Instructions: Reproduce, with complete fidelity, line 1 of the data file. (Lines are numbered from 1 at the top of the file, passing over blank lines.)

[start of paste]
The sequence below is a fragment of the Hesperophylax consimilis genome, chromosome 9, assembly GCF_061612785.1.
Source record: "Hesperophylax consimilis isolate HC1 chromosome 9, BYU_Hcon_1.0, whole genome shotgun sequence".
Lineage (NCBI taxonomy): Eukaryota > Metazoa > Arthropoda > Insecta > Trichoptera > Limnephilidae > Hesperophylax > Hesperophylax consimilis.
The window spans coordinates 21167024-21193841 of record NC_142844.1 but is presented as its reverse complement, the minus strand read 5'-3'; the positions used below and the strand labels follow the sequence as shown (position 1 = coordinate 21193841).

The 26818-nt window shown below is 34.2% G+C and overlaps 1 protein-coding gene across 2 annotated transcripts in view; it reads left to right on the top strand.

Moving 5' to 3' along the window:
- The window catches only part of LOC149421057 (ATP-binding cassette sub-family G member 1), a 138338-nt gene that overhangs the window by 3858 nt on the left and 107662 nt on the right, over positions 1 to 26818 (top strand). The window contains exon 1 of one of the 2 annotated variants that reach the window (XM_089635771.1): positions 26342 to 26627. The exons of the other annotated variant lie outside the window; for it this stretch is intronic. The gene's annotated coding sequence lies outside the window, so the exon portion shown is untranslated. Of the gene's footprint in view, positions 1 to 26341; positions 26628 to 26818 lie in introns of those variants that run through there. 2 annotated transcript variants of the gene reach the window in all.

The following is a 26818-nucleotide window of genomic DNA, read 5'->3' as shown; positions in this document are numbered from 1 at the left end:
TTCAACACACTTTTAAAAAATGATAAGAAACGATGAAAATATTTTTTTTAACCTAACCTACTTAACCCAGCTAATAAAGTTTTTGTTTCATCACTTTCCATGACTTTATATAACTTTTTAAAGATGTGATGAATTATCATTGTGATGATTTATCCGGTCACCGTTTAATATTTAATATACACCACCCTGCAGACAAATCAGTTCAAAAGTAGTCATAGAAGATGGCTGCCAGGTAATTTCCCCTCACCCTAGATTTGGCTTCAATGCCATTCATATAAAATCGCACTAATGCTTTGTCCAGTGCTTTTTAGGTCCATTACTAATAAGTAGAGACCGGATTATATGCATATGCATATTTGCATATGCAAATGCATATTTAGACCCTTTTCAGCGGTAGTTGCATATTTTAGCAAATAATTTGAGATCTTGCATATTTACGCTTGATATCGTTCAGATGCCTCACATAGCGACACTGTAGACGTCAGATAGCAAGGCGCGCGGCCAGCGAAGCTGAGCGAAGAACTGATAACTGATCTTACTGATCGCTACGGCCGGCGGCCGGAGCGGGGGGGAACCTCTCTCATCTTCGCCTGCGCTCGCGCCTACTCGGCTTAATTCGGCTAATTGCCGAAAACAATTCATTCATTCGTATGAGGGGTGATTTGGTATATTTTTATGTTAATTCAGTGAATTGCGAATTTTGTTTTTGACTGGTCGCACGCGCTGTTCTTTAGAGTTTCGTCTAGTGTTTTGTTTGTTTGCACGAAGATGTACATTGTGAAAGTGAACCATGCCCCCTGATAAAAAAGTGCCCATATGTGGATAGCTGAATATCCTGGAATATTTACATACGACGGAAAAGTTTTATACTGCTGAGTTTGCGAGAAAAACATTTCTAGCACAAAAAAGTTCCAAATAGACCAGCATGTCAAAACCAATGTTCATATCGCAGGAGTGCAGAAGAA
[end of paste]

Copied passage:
The sequence below is a fragment of the Hesperophylax consimilis genome, chromosome 9, assembly GCF_061612785.1.